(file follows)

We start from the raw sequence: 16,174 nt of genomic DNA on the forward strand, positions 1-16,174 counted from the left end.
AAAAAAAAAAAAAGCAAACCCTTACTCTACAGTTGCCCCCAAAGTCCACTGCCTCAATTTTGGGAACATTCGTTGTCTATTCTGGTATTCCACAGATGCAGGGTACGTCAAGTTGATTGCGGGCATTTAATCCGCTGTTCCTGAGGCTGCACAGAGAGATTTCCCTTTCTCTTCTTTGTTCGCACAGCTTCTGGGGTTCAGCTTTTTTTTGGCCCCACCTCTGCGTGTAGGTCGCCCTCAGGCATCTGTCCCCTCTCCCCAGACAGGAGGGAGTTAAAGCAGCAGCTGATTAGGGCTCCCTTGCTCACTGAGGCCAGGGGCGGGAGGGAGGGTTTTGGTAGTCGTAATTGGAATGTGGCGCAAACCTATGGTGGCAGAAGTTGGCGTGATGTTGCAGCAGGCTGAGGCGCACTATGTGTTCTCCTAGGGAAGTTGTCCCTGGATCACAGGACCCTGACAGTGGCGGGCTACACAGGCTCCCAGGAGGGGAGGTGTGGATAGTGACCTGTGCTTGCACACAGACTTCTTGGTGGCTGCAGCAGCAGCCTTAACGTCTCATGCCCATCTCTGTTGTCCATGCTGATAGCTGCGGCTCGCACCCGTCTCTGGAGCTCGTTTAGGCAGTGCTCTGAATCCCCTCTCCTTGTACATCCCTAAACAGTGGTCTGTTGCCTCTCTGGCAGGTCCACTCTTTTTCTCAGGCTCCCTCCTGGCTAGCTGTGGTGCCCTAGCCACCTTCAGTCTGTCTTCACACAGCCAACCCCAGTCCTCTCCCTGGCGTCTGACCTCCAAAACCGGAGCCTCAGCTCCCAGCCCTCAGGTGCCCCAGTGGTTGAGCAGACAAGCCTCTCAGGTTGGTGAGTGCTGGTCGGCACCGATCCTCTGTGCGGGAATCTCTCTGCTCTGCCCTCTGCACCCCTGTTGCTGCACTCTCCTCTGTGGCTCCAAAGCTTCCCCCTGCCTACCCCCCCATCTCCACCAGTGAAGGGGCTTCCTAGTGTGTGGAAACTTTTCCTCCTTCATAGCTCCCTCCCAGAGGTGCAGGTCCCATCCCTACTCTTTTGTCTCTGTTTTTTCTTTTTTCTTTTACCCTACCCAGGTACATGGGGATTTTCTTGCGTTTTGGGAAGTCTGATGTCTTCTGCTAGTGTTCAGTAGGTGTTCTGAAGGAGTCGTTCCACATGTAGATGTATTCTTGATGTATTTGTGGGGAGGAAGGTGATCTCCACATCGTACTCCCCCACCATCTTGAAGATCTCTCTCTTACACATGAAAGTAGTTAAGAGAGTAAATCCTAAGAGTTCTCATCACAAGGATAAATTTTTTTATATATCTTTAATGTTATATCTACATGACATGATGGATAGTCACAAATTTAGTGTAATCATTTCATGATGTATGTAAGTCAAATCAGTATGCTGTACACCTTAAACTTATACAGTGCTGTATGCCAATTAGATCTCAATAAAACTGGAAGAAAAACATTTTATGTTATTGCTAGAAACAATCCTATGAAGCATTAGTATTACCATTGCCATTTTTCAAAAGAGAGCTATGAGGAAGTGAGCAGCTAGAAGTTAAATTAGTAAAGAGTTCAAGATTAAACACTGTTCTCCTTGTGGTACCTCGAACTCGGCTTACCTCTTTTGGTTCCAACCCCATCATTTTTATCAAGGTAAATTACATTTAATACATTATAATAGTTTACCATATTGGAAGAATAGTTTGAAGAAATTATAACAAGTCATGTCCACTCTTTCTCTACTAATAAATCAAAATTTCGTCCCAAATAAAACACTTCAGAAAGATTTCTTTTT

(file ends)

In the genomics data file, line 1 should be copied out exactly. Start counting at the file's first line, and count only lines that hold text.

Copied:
We start from the raw sequence: 16,174 nt of genomic DNA on the forward strand, positions 1-16,174 counted from the left end.